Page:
Garment sector jobs can be a lifeline for women in the least developed countries. The income they provide stretches a long way, and is especially valuable in economies with few comparable opportunities. In many countries, including Haiti, the industry is the number one employer.
Saint Fleur Adeline lives in Ouanaminthe, an impoverished city of 100,000 on Haiti’s Dominican Republic border almost completely lacking in modern health care, education, and water and sanitation facilities. Until last year her prospects were bleak. Then things brightened considerably when she was hired by the area’s only significant private investor, apparel manufacturer Grupo M.
Trained extensively at the Dominicanowned firm’s state-of-the-art factory, she now uses her new skills on a production line sewing jeans and tee shirts exported to Levi’s, Calvin Klein, Banana Republic, and other top brands in the U.S. Before this she was selling roasted peanuts on the streets. But now her living conditions have improved significantly, to the extent that she is now building her own house. “If I lose this job, I would stay without hope of a better future in this hard city,” she says.
Grupo M employs 6,500 Haitians at its plant in Ouanaminthe’s CODEVI free trade zone, more than half of whom are women. Roughly 1,200 of these positions have been added since IFC provided it with a $6 million financing package in March 2010, $3 million of it mobilized from the Soros Economic Development Fund, an arm of the Open Society Institutes created by investor/philanthropist George Soros. This new support allowed the firm to expand, meeting buyers’ growing demand for apparel imported duty-free from Haiti under a U.S. government free trade agreement. By the end of 2012, Grupo M expects to hire another 4,500 local workers at CODEVI, where working conditions meet all ILO and IFC employee health and safety standards. It is one of 28 garment factories in the country supported by the local office of Better Work.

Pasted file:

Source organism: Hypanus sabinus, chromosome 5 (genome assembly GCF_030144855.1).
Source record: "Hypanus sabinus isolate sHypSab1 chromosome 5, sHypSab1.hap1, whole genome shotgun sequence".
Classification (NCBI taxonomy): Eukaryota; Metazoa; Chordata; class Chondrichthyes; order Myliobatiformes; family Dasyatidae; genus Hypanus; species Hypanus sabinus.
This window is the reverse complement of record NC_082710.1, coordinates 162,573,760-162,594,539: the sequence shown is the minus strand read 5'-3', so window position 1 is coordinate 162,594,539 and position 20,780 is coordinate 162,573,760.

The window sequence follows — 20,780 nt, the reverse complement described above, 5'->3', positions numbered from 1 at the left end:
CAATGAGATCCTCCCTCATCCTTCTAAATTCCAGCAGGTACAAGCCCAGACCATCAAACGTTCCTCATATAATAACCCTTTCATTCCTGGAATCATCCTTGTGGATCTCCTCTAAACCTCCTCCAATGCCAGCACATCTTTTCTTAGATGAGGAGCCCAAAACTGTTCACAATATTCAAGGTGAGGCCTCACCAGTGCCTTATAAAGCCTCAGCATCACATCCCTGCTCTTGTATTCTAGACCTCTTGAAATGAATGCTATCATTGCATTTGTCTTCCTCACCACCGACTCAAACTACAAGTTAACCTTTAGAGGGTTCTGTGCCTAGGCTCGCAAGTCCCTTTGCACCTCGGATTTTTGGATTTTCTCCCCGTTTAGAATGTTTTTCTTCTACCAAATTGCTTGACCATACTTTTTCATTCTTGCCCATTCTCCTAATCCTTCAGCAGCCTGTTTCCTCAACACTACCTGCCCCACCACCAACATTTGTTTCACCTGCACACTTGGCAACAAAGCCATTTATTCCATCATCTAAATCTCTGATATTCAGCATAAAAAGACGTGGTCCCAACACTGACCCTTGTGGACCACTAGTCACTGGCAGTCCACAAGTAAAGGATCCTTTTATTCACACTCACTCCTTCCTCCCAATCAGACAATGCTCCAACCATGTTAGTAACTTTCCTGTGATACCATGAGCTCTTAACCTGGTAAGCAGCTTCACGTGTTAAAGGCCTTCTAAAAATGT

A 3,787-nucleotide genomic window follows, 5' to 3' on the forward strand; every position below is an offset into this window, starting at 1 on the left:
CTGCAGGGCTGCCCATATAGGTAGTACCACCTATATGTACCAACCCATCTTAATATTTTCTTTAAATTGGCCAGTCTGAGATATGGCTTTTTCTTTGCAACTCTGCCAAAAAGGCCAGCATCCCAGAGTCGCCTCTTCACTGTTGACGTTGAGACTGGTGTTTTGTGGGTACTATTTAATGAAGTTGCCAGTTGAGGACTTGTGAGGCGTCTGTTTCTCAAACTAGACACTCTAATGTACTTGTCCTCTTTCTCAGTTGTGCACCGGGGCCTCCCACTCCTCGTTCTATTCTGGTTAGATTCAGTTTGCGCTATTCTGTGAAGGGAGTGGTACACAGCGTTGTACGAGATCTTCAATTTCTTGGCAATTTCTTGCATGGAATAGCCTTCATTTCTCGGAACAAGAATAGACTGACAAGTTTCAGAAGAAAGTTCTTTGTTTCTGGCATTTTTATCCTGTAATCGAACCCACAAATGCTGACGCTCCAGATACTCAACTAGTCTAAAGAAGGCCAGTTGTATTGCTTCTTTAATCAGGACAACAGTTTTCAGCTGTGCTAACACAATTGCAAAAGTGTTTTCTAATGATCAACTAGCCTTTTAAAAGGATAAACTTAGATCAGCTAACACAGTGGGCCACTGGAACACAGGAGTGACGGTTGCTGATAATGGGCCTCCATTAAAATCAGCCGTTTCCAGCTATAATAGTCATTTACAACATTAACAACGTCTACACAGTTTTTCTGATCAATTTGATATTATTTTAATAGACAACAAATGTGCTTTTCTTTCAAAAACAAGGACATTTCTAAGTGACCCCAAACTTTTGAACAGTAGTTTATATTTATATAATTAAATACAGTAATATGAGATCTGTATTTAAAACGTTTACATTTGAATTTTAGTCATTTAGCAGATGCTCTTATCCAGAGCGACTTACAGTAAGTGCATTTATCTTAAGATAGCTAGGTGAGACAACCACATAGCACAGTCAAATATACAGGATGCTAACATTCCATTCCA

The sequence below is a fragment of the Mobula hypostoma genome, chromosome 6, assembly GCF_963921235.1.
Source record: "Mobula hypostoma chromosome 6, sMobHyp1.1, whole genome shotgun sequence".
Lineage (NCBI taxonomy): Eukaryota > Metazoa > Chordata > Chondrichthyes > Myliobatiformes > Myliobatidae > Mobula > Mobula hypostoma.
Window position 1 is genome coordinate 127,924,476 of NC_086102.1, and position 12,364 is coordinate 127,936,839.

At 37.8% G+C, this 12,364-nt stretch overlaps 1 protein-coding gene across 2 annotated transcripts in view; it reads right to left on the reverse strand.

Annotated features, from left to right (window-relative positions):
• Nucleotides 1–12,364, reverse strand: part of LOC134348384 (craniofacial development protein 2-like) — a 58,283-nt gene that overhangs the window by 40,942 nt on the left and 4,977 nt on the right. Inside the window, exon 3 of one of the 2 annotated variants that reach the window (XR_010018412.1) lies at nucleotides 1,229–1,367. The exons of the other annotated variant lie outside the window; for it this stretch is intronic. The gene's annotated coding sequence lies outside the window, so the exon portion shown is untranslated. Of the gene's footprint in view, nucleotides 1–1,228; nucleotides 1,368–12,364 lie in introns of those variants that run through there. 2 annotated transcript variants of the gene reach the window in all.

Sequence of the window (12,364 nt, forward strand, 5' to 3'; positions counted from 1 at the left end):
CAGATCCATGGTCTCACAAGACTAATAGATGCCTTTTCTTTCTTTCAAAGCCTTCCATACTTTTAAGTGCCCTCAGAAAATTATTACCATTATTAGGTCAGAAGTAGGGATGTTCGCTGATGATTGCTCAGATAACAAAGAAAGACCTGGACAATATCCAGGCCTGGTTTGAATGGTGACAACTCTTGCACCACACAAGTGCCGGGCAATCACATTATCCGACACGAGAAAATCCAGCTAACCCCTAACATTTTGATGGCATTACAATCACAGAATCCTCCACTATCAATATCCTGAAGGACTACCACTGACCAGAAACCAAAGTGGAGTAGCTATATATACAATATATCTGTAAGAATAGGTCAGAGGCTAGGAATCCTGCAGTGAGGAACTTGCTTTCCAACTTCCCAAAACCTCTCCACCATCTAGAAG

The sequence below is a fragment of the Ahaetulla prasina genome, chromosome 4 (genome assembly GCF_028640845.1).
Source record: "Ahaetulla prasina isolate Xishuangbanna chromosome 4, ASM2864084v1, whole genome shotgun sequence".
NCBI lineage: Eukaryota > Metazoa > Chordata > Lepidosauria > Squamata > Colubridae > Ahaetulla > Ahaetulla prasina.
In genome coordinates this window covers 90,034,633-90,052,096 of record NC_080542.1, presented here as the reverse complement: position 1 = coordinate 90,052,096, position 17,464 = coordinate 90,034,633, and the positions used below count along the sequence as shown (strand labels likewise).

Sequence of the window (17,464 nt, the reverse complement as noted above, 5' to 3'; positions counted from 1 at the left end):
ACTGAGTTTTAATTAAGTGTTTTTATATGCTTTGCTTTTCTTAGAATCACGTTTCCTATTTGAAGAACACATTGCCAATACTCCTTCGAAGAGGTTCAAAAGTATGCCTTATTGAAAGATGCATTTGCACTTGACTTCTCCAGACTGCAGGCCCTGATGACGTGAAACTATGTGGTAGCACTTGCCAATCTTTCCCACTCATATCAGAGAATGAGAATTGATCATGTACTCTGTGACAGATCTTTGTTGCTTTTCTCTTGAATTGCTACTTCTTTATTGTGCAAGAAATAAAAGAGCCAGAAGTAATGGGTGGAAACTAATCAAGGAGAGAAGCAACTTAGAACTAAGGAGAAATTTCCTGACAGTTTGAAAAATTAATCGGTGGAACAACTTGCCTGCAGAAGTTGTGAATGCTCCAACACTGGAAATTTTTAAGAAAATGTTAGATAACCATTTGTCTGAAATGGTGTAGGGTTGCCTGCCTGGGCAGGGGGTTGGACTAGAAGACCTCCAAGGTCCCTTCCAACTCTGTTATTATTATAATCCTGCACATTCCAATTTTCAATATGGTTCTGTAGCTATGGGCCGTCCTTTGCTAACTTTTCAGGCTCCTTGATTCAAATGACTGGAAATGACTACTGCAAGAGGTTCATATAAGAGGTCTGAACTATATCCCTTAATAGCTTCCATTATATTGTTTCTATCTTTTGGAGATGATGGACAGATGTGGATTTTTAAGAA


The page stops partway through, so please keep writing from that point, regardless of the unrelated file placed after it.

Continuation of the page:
Realizing that improved working conditions increase productivity, Grupo M gives all its workers free access to clean water, medical and dental care, and housing improvements. To broaden CODEVI’s impact in the surrounding community, where national and municipal authorities are unable to provide many essential services, it is now working with IFC and the US-based NGO Ashoka to create a sustainable funding base for local companies that can offer clean water and hygienic food as well as health care, education, trash collection and recycling, job training, and other critical needs—not just to CODEVI workers, but to all residents of Ouanaminthe.
The 2010 loan, part of IFC’s larger $35 million post-earthquake investment package for Haiti, continued our longstanding relationship with Grupo M. We financed its initial construction of the Haitian factory in 2003, then co-led a debt restructuring in 2006 that kept it alive when Grupo M ran into financial hardship. We are standing by it again now, as it goes to the next level. We have always believed in Grupo M’s vision for Haiti, and stick with it through good times and bad.